By MELISSA PFEIFFER The New York Times columnist M.D. Anderson has been the subject of a spate of attacks on his bicycling advocacy over the past few years, particularly by a group calling itself BikePower.
The organization has been criticized for its use of “bicycle shaming,” in which critics charge that the group’s members are riding bikes in places where they aren’t supposed to, like on public sidewalks, to “test the limits of our democracy.”
The group has also called the city a “bikie capital” that “has been given to the big bike companies to sell us to the highest bidder,” and the idea that people are riding on the streets to do so is “racist.”
And in recent months, the group has launched a series of lawsuits against city agencies, demanding that they cease and desist from collecting data about bike usage and charging fees for users.
In February, it also launched a petition drive, which now has more than 500,000 signatures.
In response, the city announced that it was pulling data from its website and charging users for access to the site, and that the city would be collecting the data from all bikes, not just those registered in New York City.
“It’s a clear effort to intimidate, to silence, to stifle the voice of a community that is trying to be heard,” said Eric Kinsman, a spokesman for the advocacy group, BikePower NYC.
“This is a way to intimidate and silence anyone who wants to speak out against the city and to get more of the money and the power of the city to fund these bike shaming operations.”
And it’s not just BikePower that’s taking a swipe at Anderson.
The New Yorker magazine recently ran an article about a cyclist who has sued the city for not collecting data on his usage of public transit, arguing that it’s illegal.
The cyclist, a New Yorker named David V. Vartanyan, told the magazine that he was biking home after a night of drinking at a bar with friends when he noticed an officer stopping his car in the middle of the street.
Vartyan, who is also a registered Democrat, says he didn’t realize the officer was a cop because he didn-t see him there before, and then he realized it was a cyclist.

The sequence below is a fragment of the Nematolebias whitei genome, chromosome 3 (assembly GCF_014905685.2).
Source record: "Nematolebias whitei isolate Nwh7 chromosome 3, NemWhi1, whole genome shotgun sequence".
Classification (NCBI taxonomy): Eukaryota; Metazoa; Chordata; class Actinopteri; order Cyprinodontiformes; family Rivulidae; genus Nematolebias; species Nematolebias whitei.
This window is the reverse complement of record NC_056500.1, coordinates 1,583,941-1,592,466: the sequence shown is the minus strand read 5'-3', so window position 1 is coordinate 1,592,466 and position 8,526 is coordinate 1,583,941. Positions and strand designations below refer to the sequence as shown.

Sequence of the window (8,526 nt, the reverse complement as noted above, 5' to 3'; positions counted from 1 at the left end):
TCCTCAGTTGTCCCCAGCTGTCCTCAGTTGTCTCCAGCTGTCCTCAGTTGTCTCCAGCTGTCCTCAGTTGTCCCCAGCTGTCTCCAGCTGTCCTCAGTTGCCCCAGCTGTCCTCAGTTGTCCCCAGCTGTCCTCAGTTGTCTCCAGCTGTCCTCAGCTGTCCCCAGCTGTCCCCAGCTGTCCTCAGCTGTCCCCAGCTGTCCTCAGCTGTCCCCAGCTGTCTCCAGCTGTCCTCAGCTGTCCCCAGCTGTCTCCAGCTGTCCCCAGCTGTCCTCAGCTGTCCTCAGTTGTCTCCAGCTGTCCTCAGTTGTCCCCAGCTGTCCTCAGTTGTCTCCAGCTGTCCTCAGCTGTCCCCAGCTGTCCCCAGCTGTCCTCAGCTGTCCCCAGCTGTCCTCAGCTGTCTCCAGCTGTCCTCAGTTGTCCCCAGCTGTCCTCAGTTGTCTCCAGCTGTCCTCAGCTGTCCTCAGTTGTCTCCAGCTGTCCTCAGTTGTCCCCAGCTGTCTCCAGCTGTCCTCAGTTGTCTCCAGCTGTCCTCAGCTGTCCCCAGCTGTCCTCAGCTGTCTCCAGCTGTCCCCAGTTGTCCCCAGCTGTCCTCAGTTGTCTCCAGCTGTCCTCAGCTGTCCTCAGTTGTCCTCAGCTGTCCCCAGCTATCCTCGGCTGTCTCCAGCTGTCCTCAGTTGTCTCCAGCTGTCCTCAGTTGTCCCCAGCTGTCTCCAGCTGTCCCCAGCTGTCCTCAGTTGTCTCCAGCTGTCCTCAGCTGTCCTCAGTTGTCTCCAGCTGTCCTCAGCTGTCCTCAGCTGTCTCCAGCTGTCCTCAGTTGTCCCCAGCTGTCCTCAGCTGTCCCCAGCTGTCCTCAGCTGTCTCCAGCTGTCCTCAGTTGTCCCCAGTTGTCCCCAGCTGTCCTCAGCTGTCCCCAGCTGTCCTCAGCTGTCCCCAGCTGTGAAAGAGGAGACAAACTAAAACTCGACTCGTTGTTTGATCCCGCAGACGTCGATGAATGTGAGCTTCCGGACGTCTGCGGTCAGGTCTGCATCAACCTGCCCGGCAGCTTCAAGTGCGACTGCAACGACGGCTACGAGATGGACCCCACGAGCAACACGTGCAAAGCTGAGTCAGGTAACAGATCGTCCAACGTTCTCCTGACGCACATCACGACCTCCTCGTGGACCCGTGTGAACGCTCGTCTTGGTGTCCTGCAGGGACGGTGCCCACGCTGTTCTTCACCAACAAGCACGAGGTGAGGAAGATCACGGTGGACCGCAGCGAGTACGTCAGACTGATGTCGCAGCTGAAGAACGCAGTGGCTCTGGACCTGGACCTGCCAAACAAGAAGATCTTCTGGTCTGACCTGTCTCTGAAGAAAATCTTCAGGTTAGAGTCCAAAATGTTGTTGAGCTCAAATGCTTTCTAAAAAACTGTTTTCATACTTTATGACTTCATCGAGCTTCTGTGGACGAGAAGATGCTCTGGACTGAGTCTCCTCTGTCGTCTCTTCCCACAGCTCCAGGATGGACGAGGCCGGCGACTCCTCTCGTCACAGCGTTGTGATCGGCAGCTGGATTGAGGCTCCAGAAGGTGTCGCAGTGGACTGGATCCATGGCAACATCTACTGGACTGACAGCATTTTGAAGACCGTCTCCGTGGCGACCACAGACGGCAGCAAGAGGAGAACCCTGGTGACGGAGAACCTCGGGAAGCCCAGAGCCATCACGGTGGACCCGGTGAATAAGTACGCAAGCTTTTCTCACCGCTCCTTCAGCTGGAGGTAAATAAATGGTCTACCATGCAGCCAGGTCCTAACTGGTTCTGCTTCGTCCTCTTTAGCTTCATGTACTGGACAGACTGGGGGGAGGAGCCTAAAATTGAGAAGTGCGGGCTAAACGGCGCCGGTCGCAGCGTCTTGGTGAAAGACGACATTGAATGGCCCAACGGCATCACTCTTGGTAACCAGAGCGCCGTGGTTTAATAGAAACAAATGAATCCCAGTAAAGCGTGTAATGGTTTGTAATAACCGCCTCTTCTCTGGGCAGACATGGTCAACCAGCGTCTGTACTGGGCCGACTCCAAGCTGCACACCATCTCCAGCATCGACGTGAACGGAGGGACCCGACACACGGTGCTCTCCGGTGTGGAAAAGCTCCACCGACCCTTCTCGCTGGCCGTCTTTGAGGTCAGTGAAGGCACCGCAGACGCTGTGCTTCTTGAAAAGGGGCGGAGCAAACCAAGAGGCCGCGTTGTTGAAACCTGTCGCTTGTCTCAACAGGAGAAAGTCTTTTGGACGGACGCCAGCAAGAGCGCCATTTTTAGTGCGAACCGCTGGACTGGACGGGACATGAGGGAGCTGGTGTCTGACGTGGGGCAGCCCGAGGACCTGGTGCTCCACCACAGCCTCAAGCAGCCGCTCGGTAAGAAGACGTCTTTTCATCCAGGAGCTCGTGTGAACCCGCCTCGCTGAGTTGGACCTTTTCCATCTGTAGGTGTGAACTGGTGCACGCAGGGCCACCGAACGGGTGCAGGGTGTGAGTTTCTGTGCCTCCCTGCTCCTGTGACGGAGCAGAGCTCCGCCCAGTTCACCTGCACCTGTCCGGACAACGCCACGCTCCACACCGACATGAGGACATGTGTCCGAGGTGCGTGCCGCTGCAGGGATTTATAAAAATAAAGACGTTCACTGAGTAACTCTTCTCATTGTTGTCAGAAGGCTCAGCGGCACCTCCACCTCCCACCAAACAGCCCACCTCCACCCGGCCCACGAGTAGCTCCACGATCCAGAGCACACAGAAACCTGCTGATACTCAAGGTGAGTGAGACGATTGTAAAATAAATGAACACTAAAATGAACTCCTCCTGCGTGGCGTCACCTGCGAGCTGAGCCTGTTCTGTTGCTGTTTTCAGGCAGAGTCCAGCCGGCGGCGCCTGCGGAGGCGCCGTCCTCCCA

He says he was driving on the sidewalk when the officer asked him to move along and that he didn t have a ticket, but he was told that he’d have to pay a $200 fine.
“He said, ‘Do you want to pay that?’ and I said, No, I don’t want to,'” Vartan told the publication.
“I just said, I have no money.
I said to the cop, ‘Can I ask you to give me your name?
I don t know who you are.'”
The officer, according to Vartantanyan’s lawsuit, responded, “No, you don t have to.”
The officer then ordered him to “walk on the ground.”
Vartancanyan was subsequently arrested, fined $2,000, and taken to a nearby precinct, where he was handcuffed and fingerprinted.
“The police are the ones who should be in charge of enforcing the law, not the people who are riding bicycles,” he wrote in the complaint.
The NYPD said in a statement that it has taken action against the organization.
“While we have not yet determined exactly how these charges were filed, the NYPD has initiated disciplinary action against Mr. Vanyan for his actions, which violate the NYPD’s policies and procedures,” the statement read.
“Mr. Vantanyann’s actions are illegal and we are conducting an internal investigation into this matter.”
A spokesperson for the NYPD also said that it would be releasing more information about the case “in the coming days.”
The New Yorkers Civil Liberties Union also weighed in, saying in a letter to the New York Attorney General’s office that it “is deeply troubled by the fact that a New York police officer has targeted and targeted and attacked one of our most important civic institutions: the city’s bicycle infrastructure.”